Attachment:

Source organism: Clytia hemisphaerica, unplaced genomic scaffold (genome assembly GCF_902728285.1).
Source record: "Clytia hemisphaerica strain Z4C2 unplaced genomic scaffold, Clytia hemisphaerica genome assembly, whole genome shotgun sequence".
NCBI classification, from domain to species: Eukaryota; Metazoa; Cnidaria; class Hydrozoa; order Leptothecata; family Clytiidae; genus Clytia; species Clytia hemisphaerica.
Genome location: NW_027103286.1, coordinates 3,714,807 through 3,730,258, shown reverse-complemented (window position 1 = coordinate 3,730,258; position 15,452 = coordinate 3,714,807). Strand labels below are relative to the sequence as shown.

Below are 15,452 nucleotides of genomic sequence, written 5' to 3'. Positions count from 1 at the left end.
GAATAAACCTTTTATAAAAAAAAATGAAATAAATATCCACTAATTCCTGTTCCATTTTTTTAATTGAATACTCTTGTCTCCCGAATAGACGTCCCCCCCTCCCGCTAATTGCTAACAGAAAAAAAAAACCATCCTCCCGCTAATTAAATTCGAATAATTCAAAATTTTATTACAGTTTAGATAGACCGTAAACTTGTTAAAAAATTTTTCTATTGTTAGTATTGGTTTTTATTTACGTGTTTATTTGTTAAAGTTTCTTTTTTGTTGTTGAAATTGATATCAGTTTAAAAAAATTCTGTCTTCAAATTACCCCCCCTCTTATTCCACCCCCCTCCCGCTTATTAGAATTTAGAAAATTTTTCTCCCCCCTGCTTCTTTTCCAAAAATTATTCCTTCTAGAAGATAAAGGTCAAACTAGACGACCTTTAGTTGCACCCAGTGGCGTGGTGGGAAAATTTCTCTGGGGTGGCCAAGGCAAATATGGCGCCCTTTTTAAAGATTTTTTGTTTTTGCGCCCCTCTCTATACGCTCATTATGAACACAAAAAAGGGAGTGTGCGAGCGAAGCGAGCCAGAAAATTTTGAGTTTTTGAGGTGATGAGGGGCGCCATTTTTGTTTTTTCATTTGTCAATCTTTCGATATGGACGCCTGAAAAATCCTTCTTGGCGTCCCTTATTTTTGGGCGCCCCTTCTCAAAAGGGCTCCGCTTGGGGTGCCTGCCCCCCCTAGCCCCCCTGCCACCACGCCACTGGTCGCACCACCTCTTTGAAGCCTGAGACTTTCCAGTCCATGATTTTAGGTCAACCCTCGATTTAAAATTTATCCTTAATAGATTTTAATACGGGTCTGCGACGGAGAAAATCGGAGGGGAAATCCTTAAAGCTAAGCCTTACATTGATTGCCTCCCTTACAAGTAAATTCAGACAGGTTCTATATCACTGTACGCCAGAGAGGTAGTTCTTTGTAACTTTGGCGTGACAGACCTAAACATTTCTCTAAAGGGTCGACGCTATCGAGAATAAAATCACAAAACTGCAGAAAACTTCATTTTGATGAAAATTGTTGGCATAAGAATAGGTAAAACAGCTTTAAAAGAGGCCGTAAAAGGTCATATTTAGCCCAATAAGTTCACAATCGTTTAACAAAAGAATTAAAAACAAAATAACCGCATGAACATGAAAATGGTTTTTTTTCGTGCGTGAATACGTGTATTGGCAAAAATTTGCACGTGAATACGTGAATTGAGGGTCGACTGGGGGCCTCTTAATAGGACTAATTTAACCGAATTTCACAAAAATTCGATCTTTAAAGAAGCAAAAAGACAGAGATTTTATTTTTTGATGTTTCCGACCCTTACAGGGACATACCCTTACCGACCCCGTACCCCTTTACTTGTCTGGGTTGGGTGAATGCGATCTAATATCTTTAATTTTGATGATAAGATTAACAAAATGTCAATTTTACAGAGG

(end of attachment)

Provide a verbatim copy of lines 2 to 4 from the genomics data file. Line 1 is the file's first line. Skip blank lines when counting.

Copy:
Source record: "Clytia hemisphaerica strain Z4C2 unplaced genomic scaffold, Clytia hemisphaerica genome assembly, whole genome shotgun sequence".
NCBI classification, from domain to species: Eukaryota; Metazoa; Cnidaria; class Hydrozoa; order Leptothecata; family Clytiidae; genus Clytia; species Clytia hemisphaerica.
Genome location: NW_027103286.1, coordinates 3,714,807 through 3,730,258, shown reverse-complemented (window position 1 = coordinate 3,730,258; position 15,452 = coordinate 3,714,807). Strand labels below are relative to the sequence as shown.